With 94 minutes on the clock, Pitroipa emerged with the ball from midfield with the combined power, poise and patience of a man expunging the thought of ‘this game is yours for the taking’ looming in his mind for large parts of an untidy affair.
A quick one-two sent him racing through down the right but with very little options in the centre. His cutback, laid frustratingly between the paths of two onrushing team mates, rolled aimlessly for Godfrey Oboabona to clear, but the centre back, seemingly in earshot of the voice in Pitroipa’s head, allowed the ball to run through his legs and perfectly into the path of Alain Traoré, who made no mistake in slotting home a historic equaliser.
The performance was far from perfect, but the passion, and the potential of Paul Put’s team as a collective was there for all to see from a memorable first fixture.
Four days later, Matchday Two played host to an encounter between two teams brimming with confidence on the back of opening day results unforeseen on paper, but understandable and encouraging on merit.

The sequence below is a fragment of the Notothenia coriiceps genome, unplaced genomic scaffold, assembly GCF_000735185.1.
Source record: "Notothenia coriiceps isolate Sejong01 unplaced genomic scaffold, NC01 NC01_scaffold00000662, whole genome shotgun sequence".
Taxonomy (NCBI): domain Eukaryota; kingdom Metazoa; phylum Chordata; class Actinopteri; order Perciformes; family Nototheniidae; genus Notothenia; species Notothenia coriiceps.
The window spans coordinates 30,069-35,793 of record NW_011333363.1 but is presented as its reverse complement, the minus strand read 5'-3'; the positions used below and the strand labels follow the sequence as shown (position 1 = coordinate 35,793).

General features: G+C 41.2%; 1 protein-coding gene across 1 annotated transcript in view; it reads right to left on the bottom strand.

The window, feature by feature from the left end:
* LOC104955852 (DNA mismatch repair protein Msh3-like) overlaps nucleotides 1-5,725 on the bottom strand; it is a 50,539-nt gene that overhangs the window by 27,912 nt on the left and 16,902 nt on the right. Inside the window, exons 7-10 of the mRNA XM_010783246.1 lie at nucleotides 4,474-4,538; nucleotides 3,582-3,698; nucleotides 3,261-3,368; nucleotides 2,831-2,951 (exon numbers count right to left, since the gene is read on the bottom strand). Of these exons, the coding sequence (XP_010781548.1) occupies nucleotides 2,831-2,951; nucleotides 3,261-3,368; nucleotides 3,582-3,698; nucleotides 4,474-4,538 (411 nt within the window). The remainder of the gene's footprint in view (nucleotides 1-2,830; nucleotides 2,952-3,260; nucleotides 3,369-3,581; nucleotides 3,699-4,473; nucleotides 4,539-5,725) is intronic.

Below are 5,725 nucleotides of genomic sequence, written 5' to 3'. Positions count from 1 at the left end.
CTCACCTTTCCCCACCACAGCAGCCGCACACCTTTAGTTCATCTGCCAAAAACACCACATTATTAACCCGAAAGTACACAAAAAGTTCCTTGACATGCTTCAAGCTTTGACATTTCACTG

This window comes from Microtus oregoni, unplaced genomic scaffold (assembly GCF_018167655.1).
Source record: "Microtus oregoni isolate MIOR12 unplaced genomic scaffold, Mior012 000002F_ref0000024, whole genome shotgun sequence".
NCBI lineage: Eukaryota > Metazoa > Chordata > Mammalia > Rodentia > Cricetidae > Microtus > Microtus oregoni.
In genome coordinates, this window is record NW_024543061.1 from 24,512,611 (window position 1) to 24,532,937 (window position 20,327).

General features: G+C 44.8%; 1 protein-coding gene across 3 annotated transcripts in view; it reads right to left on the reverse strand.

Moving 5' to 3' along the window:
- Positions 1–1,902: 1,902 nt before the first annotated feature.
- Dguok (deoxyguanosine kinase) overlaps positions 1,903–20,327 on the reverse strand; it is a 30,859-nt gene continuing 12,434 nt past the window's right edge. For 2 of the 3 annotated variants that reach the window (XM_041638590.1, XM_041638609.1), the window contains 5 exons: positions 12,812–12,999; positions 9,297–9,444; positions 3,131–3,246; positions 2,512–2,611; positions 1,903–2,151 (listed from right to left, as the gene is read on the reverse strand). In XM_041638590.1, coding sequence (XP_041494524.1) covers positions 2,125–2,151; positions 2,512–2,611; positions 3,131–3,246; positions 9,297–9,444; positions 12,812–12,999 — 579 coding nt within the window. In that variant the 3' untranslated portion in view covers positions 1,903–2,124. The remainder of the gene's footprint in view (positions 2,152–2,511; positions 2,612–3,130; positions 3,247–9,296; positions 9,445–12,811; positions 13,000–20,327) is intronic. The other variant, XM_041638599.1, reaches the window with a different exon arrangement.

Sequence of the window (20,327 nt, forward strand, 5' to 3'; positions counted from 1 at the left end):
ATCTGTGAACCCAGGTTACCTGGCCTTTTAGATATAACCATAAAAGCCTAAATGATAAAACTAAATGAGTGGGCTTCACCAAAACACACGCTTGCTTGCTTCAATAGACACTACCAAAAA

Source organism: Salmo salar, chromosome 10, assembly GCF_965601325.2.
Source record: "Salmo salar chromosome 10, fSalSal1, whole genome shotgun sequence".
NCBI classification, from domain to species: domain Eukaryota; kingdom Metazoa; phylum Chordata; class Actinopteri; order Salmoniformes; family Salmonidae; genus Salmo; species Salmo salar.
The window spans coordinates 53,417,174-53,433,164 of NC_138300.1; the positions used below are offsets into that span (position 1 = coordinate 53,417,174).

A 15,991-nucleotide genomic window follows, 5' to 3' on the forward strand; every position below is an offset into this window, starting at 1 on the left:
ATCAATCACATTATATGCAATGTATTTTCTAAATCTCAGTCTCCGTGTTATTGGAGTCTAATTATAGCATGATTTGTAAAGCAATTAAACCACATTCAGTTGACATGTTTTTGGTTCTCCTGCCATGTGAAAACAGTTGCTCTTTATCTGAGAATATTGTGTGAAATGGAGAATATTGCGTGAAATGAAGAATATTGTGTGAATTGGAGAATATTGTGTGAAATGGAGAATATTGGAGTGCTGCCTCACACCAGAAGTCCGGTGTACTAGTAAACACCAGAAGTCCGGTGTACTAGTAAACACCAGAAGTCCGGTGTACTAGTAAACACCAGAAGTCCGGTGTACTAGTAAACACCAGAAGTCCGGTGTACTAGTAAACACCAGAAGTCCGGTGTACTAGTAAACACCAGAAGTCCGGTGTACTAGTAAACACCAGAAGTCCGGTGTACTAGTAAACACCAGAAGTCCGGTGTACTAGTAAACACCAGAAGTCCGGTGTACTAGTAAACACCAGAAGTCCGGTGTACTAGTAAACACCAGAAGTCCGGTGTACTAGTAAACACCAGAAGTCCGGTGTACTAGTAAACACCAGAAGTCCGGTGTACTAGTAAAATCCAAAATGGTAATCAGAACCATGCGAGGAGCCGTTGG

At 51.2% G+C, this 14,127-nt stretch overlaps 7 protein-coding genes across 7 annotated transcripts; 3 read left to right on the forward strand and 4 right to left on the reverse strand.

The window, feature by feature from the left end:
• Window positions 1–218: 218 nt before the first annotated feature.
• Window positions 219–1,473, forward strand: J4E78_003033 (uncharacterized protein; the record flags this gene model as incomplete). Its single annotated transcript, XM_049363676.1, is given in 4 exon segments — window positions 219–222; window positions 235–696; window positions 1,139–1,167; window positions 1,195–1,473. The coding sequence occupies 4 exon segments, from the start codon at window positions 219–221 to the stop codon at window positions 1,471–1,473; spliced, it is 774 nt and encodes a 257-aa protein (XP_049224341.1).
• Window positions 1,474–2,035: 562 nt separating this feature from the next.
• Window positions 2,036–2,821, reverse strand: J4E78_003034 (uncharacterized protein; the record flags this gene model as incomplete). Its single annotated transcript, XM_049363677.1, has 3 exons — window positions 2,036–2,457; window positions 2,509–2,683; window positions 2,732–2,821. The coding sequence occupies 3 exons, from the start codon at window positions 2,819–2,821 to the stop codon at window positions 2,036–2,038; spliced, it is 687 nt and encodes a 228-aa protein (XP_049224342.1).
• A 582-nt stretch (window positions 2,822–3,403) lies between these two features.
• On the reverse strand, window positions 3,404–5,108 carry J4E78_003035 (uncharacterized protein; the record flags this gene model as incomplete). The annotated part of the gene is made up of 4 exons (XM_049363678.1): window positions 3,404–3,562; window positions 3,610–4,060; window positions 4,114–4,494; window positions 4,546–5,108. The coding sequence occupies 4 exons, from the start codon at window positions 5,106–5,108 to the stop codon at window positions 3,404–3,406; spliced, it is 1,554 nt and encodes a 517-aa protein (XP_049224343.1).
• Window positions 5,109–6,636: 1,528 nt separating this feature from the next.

Ethiopia were the opponents looking to build upon a 1-1 draw with Zambia, and after their early attack saw Shimelis Bekele strike the inside of the post, it was clear that Les Etalons had a game on their hands. However, after withstanding a handful of early Ethiopia attacks, Traoré was on the scoresheet once more as his thunderous effort sent Burkina Faso into half time one goal to the good.
Photo: Reuters / Thomas Mukoya
After the break, the composure, portrayed stoically by the Burkinese in Matchday One was all but forgotten as goalkeeper Abdoulaye Soulama, who, after getting off lightly when his attempted take on of Shimelis was dispossessed just minutes prior, caught a long ball 20 yards from his goal. Unsurprisingly, referee Bernard Camille saw right through his protests of innocence to pave Walias’s way back into the game against ten men.
The Ethiopians were experiencing an unlikely role reversal after their heroics last time out when goalkeeper Jemal Tassew was shown red just 35 minutes in against Zambia, although it was them who found themselves a goal down on both occasions.
Following the 1-1 draw in the other Group C fixture between Nigeria and Zambia earlier in the day, Soulama’s outlandish actions were indicative of a group destined for four out of four identical results. But it was a moment of adversity, of great pressure, and of opportunism that brought out the best in the Burkinabé once more.